Augusto Giacometti was a Swiss painter from Stampa, Graubünden, cousin of Giovanni Giacometti who was the father of Alberto, Diego and Bruno Giacometti. He was a prominent as a painter in the Art Nouveau and Symbolism movements, for his work in stained glass, as a proponent of murals and a designer of popular posters.
He finished (among others) stained glass windows in both of the most important churches of Zürich, Grossmünster and Fraumünster, as well as the inner decoration of the so-called Waisenhaus Zürich.
From 1909 to 1913 Augusto Giacometti was a great inspiration for Czech born sculptor Helen Zelezny-Scholz.
Augusto was part of the successful Giacometti dynasty of painters. He grew up near the home and studio of his cousin Giovanni Giacometti, and devoted himself to painting from a young age. After completing his training as an art teacher at the Zurich University of the Arts between 1894 and 1897, he moved to Paris to study under Eugène Grasset in Paris from 1897 to 1901. Following periods of residence in Florence and Zurich he settled down in Zurich in 1915.
In 1917 Giacometti came to know the Dadaists Tristan Tzara, Marcel Janco, Sophie Taeuber-Arp, and Hugo Ball. He took part in the 8th Dada-Soirée in the Zurich merchants' hall and became a member of the group of artists "Das Neue Leben" (1918–1920). Known for his decorations in holy arts and his floral subjects, in 1919 Giacometti was initiated to the Swiss Freemasonry at Zürich.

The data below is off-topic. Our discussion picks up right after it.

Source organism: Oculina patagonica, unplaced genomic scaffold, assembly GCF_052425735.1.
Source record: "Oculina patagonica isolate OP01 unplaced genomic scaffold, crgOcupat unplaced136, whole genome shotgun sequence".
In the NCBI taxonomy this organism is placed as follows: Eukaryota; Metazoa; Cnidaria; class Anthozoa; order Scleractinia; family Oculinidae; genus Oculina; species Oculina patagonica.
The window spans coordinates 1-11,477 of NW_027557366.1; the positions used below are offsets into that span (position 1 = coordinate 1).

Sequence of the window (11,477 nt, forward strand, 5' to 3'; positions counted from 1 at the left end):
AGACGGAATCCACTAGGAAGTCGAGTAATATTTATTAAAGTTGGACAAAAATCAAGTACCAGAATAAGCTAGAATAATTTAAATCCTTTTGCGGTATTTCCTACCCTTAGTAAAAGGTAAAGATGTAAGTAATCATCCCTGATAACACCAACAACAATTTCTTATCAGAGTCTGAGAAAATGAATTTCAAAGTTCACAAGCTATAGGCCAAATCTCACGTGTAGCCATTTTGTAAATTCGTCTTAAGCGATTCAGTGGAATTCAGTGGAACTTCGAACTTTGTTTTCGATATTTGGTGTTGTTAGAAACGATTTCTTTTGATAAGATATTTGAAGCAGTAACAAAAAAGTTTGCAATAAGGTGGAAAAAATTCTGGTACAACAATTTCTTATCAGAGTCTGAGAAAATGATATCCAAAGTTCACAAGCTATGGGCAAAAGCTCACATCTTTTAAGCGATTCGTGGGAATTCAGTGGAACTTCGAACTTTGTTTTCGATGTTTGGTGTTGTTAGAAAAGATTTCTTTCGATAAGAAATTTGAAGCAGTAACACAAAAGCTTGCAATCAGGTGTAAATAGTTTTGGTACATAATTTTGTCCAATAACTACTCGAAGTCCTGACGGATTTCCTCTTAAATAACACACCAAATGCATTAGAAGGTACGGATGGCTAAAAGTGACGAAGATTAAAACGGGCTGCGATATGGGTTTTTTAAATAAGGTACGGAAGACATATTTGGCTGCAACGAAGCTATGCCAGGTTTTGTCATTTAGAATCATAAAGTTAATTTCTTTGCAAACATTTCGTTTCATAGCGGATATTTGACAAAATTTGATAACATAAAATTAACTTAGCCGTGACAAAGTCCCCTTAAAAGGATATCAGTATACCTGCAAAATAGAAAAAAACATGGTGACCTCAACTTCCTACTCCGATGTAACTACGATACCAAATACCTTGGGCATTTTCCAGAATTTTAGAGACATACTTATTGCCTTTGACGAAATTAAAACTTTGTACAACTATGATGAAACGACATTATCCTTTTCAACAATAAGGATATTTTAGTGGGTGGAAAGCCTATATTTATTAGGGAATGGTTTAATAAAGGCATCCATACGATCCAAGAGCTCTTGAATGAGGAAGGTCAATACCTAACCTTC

With the realization of his design for the entrance hall (now known as Giacometti-Halle) of the police station at Waisenhaus Zürich between 1923 and 1925, Giacometti accomplished one of his most important works. The great recognition he received for this work paved the way for him to further important commissions.
In 1929 he created the colorful glass windows in the east wall of the Protestant church in Frauenfeld, in 1933 the choral windows of Grossmünster in Zurich, in 1937 the choral windows of the village church of Adelboden, and in 1945 a stained-glass window of Fraumünster.
He was one of the first painters of the 20th century to take steps into non-representational painting; his abstract paintings reflect his exhaustive study of the characteristics and rules of color. His epitaph reads Qui riposa il maestro dei colori, "here lies the master of color."
Giacometti influenced the German painter August Babberger greatly in both his style and his choice of subjects.